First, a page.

Mastering the Interview: Top 4 Ways to Stand Out in a Media Interview

We all know interviews in the industry are tough to get, so if you’re lucky enough to land an interview, make sure you ace it. I’ve already discussed the things you didn’t realize are actually important in an interview. Now, here are the top 4 ways to stand out in an interview, getting you that much closer to your dream job.

Research

I was once told that Bravo only hires people who are obsessed with the brand. They expect you to know the shows, the key players, and the Bravo audience. This is how you should approach every interview. Utilize Google, LinkedIn, and Wikipedia. Make sure you know the shows, you know the people, and you know the history. Your hard work will show and that will help you stand out amongst the competition.

Firm Handshake

Your interview starts with the handshake. It’s your non-verbal calling card and your very first impression. Make it a good one. Nobody likes a limp fish.

Disclaimer: Of course by “firm,” I do not mean bone crushing. Please be gentle.

Take Notes

I had a boss who once told me that one of the things that stood out in our interview was that I had a pen and paper with me, ready to take notes. My memory is good, but I wouldn’t gamble a job on it, so when he said, “I’d like you to speak with Kim Jones,” I wrote down her name. I wasn’t even aware that I was doing anything special–writing short notes seemed like such a logical thing to do in an interview.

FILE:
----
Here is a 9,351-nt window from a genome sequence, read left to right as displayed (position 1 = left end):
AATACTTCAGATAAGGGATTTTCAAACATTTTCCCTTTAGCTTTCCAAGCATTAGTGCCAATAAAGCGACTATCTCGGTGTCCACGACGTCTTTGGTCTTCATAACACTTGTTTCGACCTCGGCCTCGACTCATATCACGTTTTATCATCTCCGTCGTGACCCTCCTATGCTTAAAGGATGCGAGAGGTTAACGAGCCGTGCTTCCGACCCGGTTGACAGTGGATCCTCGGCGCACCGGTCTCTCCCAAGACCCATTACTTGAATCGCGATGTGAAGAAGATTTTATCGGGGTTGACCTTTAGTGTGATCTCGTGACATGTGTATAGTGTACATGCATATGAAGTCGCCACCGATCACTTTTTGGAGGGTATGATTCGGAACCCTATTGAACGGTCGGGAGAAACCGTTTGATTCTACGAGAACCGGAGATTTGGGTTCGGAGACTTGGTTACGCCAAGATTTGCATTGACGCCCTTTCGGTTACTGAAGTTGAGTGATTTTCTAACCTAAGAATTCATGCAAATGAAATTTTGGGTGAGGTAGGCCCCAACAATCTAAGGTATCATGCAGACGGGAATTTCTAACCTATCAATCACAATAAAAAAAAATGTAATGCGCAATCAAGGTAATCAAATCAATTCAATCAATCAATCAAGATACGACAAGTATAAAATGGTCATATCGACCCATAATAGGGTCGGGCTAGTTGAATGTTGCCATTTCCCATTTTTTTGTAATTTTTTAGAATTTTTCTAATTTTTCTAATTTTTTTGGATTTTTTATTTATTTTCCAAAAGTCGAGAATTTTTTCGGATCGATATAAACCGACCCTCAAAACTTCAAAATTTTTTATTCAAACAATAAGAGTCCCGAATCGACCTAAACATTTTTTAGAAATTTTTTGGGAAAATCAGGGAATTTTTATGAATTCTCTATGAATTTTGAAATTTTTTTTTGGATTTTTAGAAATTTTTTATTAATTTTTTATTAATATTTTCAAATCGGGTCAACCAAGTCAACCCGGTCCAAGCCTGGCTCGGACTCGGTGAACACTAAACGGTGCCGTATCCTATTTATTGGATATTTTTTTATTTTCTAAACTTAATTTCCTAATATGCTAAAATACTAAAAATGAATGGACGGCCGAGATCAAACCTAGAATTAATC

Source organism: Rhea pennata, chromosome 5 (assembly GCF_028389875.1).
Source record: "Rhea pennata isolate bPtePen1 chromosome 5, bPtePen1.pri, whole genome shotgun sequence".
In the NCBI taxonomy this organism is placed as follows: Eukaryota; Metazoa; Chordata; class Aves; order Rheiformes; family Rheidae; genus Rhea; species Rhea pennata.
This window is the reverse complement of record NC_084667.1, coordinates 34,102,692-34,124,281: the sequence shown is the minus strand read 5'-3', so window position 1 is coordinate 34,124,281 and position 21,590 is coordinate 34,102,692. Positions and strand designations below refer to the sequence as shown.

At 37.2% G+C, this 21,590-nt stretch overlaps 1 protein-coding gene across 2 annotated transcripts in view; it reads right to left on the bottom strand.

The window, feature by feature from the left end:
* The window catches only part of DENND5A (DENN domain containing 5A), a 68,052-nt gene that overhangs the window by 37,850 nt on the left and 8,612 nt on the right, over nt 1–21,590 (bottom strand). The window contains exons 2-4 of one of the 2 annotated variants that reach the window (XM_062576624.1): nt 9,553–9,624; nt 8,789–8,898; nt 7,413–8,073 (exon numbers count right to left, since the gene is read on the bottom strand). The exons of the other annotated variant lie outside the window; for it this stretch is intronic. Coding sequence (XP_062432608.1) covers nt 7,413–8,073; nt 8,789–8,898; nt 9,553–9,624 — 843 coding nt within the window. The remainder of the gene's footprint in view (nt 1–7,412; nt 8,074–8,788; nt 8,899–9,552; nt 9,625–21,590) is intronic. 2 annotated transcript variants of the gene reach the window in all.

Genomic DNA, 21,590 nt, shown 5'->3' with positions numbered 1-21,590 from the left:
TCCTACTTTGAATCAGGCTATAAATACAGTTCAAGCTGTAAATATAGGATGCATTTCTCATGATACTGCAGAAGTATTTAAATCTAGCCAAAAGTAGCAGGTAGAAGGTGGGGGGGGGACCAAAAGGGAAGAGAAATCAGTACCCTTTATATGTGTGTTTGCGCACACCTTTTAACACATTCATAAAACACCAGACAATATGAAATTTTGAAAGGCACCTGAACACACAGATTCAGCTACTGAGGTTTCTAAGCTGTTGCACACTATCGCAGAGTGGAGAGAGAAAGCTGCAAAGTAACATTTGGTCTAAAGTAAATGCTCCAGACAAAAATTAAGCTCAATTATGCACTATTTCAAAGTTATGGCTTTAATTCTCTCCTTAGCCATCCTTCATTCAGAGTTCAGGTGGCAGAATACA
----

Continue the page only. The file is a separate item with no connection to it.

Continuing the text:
Keeping a pen and paper on hand to jot down a note here and there is a great way to show your potential boss that you’re attentive, organized, and thorough.

Follow Up

Big companies can  move incredibly slowly. Sometimes at the end of an interview you’ll be told what timeline to expect, but more often you’ll be left hoping for a phone call the next day. If you haven’t heard from anyone 2 weeks after your interview, it’s perfectly acceptable to follow up. Don’t nag–a short email or phone call is all it takes to remind them that that you’re still interested.

When I interviewed for a job at The Dr. Oz Show, it was mid-December, right before the holiday slow-down. I was informed that they’ll be interviewing a few other candidates and the process might be a little long because of the upcoming hiatus. Unfazed, I diligently followed up with a quick email every 2 weeks, just reminding them that I’m still interested and excited about the position. Two months later, they made an offer. Once I started working, one of my supervisors told me that the follow-ups were incredibly valuable in helping them decide when they were ready to make the hire.

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